Typ­ic­ally, the first and sec­ond con­versa­t­ions in­volve a heat­ed ar­gu­ment about the event lead­ing to the abuse charge, the re­search­ers said. The vic­tim at this stage sticks up strongly for her­self. “But grad­u­ally that erodes as the phone calls con­tin­ue,” said Bonomi, who is al­so an af­fil­i­ate with the Group Health Re­search In­sti­tute in Se­at­tle.

In the sec­ond stage, the per­pe­tra­tor min­i­mizes the abuse and tries to con­vince the vic­tim that what hap­pened was­n’t that se­ri­ous. In one cou­ple, where the vic­tim suf­fered stran­gula­t­ion and a se­vere bite to the face, the ac­cused per­pe­tra­tor re­peat­edly re­minded the vic­tim that he was be­ing charged with “fel­o­ny as­sault,” while ask­ing wheth­er she thought he de­served the fel­o­ny charge.

“Final­ly, he wore her down and she agreed with him that he did­n’t de­serve a fel­o­ny charge,” Bonomi said.

What hap­pens next in this sec­ond stage is crit­i­cal, she went on. “The tip­ping point for most vic­tims oc­curs when the per­pe­tra­tor ap­peals to her sym­pa­thy, by de­scrib­ing how much he is suf­fer­ing in jail, how de­pressed he is, and how much he miss­es her and their chil­dren,” Bonomi said. “The per­pe­tra­tor casts him­self as the vic­tim, and quite of­ten the real vic­tim re­sponds by try­ing to soothe and com­fort the abus­er.”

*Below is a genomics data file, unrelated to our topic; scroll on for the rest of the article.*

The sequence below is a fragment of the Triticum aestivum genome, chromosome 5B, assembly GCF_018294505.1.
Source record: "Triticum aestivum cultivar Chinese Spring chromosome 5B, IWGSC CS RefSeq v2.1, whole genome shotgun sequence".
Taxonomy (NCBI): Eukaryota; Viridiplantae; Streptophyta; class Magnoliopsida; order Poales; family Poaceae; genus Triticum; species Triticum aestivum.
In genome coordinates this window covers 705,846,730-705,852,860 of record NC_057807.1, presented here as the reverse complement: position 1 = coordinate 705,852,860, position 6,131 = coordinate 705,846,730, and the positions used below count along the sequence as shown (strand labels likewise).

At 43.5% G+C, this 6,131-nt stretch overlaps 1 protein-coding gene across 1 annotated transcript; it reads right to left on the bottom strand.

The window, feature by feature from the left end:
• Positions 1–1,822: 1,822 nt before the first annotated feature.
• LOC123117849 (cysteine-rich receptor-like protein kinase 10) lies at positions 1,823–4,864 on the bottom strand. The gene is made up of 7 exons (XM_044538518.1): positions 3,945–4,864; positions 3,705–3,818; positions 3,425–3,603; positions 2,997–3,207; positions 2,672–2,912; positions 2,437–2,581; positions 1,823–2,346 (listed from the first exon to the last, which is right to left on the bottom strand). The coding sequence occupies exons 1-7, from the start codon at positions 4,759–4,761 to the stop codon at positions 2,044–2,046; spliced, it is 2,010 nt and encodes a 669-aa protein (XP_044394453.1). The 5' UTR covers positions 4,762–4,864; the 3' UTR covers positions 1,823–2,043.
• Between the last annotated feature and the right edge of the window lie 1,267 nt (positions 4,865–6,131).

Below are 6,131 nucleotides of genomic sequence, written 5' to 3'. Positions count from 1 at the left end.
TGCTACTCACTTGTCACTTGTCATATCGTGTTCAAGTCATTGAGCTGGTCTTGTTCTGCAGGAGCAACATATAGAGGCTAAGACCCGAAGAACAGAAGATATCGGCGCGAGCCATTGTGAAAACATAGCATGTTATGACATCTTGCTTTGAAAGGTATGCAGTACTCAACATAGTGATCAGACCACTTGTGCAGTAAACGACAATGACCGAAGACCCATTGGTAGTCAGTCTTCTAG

In one case, an ac­cused per­pe­tra­tor threat­ened su­i­cide and said in a phone call, “No­body loves me though, right?,” Bonomi said; the vic­tim’s tone then changed dra­mat­ic­ally, and she sounded con­cerned that he might really try to hurt him­self. From then on, she prom­ised to help him get out of jail.

In the third stage, the ac­cused hav­ing won sym­pa­thy, the cou­ple bond over their love and set them­selves in op­po­si­tion to out­siders, who “don’t un­der­stand them.” The fourth stage in­volves the per­pe­tra­tor ask­ing the vic­tim to re­cant her ac­cusa­t­ions and the vic­tim com­ply­ing. Final­ly, in the fifth stage, the cou­ple con­structs the re­canta­t­ion plan and de­vel­ops their sto­ries.

“They of­ten ex­change very spe­cif­ic in­struc­tions about what should be done and said in court. They seal their bond as a cou­ple and see them­selves as fight­ing to­geth­er against the state, which they view as try­ing to keep them apart,” Bonomi said.